In the wake of the financial crisis, the role of banks in lending to SMEs has come under scrutiny, with the contraction in SME lending giving substantial cause for concern. Whilst RBS is still the leading lender to UK SMEs, as the bank faced its own challenge to survive the crisis its lending to SMEs has contracted faster than at other banks.
In this context Sir Philip Hampton, Chairman of RBS Group, requested Sir Andrew Large and management consultancy film Oliver Wyman conduct an independent review into RBS’s SME lending. This review had two broad objectives: to identify the steps RBS can take to enhance its support to SMEs and the economic recovery whilst maintaining safe and sound lending practices; and to promote a common understanding of the way in which RBS makes its judgments and decisions on SME lending.
The Large Report was released in November last year and made a series of recommendations across nine thematic initiatives which, if enacted in full, should lead to more lending to SMEs by RBS; an improved perception of RBS amongst customers and stakeholders; and a greater understanding of the issues surrounding the financing of the SME sector.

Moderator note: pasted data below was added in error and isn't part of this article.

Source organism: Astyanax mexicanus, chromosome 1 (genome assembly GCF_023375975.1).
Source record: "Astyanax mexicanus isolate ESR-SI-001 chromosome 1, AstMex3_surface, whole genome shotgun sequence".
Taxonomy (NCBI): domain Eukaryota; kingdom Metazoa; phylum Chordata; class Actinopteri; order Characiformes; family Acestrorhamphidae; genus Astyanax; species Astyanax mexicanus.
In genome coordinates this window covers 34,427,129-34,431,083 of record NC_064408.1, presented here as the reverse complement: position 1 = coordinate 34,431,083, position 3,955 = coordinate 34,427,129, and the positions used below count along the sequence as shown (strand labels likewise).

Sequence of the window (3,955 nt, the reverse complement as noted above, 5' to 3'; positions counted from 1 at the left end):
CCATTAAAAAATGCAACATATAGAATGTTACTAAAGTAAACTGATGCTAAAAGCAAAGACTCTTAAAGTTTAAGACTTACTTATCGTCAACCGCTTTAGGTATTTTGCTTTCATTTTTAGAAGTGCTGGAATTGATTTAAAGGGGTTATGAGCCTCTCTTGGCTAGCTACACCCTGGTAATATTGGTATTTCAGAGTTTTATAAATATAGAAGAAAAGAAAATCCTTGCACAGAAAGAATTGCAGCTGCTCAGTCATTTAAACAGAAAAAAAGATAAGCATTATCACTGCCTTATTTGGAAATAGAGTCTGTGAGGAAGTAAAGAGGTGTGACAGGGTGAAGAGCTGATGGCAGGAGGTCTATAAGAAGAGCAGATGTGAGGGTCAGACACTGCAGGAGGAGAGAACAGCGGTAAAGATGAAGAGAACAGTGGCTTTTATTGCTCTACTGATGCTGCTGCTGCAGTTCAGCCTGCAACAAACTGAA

Earlier today, the Treasury Select Committee heard evidence from Sir Andrew about the relative failure of SME lending performance by RBS. In my questions, I focused on the extent to which the SME lending problems at RBS were caused by a failure of senior management, and the difficulties my constituency businesses have experienced in having lending approved. For instance, I spoke recently to a very cash flow positive business that cannot get a loan from any bank, versus an asset-rich business that can – they worry that there is a skew in the credit-scoring process towards physical assets as collateral, as opposed to cash flow type businesses.
It was disappointing to learn that, due to organisational fragmentation within RBS, there was nobody with overall responsibility for seeing that the objective of supporting the SME sector was met. I am hopeful that the recommendations of the Large Report will rectify this.